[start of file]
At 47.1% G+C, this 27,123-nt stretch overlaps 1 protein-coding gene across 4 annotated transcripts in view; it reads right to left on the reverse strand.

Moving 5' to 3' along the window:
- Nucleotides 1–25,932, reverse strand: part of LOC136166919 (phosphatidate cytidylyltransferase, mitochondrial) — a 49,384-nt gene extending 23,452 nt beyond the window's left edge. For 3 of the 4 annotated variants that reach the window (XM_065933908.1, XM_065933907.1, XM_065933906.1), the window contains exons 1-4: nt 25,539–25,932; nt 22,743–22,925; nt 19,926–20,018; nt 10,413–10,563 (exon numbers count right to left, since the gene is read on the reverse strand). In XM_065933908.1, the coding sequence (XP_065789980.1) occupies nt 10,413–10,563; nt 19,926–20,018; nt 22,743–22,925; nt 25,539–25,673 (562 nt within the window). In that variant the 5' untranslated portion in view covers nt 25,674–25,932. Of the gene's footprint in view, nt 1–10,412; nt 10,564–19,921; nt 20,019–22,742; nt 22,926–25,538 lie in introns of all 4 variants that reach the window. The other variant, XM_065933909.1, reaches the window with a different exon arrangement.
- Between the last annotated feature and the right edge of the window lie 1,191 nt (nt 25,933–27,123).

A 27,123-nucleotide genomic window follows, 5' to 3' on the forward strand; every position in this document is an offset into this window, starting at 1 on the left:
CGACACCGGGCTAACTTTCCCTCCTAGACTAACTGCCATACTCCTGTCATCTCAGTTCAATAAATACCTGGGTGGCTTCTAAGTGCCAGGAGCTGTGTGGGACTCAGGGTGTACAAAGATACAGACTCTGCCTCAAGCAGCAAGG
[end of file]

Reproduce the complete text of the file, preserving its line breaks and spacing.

At 47.1% G+C, this 27,123-nt stretch overlaps 1 protein-coding gene across 4 annotated transcripts in view; it reads right to left on the reverse strand.

Moving 5' to 3' along the window:
- Nucleotides 1–25,932, reverse strand: part of LOC136166919 (phosphatidate cytidylyltransferase, mitochondrial) — a 49,384-nt gene extending 23,452 nt beyond the window's left edge. For 3 of the 4 annotated variants that reach the window (XM_065933908.1, XM_065933907.1, XM_065933906.1), the window contains exons 1-4: nt 25,539–25,932; nt 22,743–22,925; nt 19,926–20,018; nt 10,413–10,563 (exon numbers count right to left, since the gene is read on the reverse strand). In XM_065933908.1, the coding sequence (XP_065789980.1) occupies nt 10,413–10,563; nt 19,926–20,018; nt 22,743–22,925; nt 25,539–25,673 (562 nt within the window). In that variant the 5' untranslated portion in view covers nt 25,674–25,932. Of the gene's footprint in view, nt 1–10,412; nt 10,564–19,921; nt 20,019–22,742; nt 22,926–25,538 lie in introns of all 4 variants that reach the window. The other variant, XM_065933909.1, reaches the window with a different exon arrangement.
- Between the last annotated feature and the right edge of the window lie 1,191 nt (nt 25,933–27,123).

A 27,123-nucleotide genomic window follows, 5' to 3' on the forward strand; every position in this document is an offset into this window, starting at 1 on the left:
CGACACCGGGCTAACTTTCCCTCCTAGACTAACTGCCATACTCCTGTCATCTCAGTTCAATAAATACCTGGGTGGCTTCTAAGTGCCAGGAGCTGTGTGGGACTCAGGGTGTACAAAGATACAGACTCTGCCTCAAGCAGCAAGG